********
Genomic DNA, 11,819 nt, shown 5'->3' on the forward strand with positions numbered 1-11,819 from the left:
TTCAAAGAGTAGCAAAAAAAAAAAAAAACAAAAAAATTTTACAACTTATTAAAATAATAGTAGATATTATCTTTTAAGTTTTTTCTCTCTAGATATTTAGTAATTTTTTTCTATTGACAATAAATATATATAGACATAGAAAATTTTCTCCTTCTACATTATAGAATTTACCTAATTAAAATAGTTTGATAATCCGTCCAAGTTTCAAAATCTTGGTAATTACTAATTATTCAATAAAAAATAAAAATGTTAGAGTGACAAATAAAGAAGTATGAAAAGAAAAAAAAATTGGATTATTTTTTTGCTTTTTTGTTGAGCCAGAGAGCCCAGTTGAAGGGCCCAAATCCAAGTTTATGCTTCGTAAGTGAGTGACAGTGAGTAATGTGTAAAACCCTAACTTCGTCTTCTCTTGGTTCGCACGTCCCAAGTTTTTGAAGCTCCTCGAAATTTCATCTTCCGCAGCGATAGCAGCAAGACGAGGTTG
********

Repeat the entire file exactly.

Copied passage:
Genomic DNA, 11,819 nt, shown 5'->3' on the forward strand with positions numbered 1-11,819 from the left:
TTCAAAGAGTAGCAAAAAAAAAAAAAAACAAAAAAATTTTACAACTTATTAAAATAATAGTAGATATTATCTTTTAAGTTTTTTCTCTCTAGATATTTAGTAATTTTTTTCTATTGACAATAAATATATATAGACATAGAAAATTTTCTCCTTCTACATTATAGAATTTACCTAATTAAAATAGTTTGATAATCCGTCCAAGTTTCAAAATCTTGGTAATTACTAATTATTCAATAAAAAATAAAAATGTTAGAGTGACAAATAAAGAAGTATGAAAAGAAAAAAAAATTGGATTATTTTTTTGCTTTTTTGTTGAGCCAGAGAGCCCAGTTGAAGGGCCCAAATCCAAGTTTATGCTTCGTAAGTGAGTGACAGTGAGTAATGTGTAAAACCCTAACTTCGTCTTCTCTTGGTTCGCACGTCCCAAGTTTTTGAAGCTCCTCGAAATTTCATCTTCCGCAGCGATAGCAGCAAGACGAGGTTG